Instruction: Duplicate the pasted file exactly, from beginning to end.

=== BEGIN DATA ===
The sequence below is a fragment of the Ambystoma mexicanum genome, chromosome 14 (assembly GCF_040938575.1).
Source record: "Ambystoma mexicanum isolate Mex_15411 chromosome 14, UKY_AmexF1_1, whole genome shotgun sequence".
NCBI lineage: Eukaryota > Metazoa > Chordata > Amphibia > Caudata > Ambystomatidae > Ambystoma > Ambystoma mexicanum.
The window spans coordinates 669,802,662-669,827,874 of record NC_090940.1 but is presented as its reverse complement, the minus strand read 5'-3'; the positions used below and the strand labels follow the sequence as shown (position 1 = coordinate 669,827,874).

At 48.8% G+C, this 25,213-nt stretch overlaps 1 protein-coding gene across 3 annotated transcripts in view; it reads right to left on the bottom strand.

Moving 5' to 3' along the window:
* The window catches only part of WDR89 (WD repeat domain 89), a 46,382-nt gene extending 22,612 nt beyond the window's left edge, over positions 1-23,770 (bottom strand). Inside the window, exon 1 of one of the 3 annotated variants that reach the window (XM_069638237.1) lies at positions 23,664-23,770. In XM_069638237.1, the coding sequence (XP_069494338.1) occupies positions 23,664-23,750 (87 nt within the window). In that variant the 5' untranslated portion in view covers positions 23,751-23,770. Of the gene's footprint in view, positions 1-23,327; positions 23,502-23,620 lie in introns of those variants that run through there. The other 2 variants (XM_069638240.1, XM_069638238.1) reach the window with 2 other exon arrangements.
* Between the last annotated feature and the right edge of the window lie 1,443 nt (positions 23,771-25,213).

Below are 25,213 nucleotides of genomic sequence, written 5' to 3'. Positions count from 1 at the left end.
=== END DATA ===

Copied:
The sequence below is a fragment of the Ambystoma mexicanum genome, chromosome 14 (assembly GCF_040938575.1).
Source record: "Ambystoma mexicanum isolate Mex_15411 chromosome 14, UKY_AmexF1_1, whole genome shotgun sequence".
NCBI lineage: Eukaryota > Metazoa > Chordata > Amphibia > Caudata > Ambystomatidae > Ambystoma > Ambystoma mexicanum.
The window spans coordinates 669,802,662-669,827,874 of record NC_090940.1 but is presented as its reverse complement, the minus strand read 5'-3'; the positions used below and the strand labels follow the sequence as shown (position 1 = coordinate 669,827,874).

At 48.8% G+C, this 25,213-nt stretch overlaps 1 protein-coding gene across 3 annotated transcripts in view; it reads right to left on the bottom strand.

Moving 5' to 3' along the window:
* The window catches only part of WDR89 (WD repeat domain 89), a 46,382-nt gene extending 22,612 nt beyond the window's left edge, over positions 1-23,770 (bottom strand). Inside the window, exon 1 of one of the 3 annotated variants that reach the window (XM_069638237.1) lies at positions 23,664-23,770. In XM_069638237.1, the coding sequence (XP_069494338.1) occupies positions 23,664-23,750 (87 nt within the window). In that variant the 5' untranslated portion in view covers positions 23,751-23,770. Of the gene's footprint in view, positions 1-23,327; positions 23,502-23,620 lie in introns of those variants that run through there. The other 2 variants (XM_069638240.1, XM_069638238.1) reach the window with 2 other exon arrangements.
* Between the last annotated feature and the right edge of the window lie 1,443 nt (positions 23,771-25,213).

Below are 25,213 nucleotides of genomic sequence, written 5' to 3'. Positions count from 1 at the left end.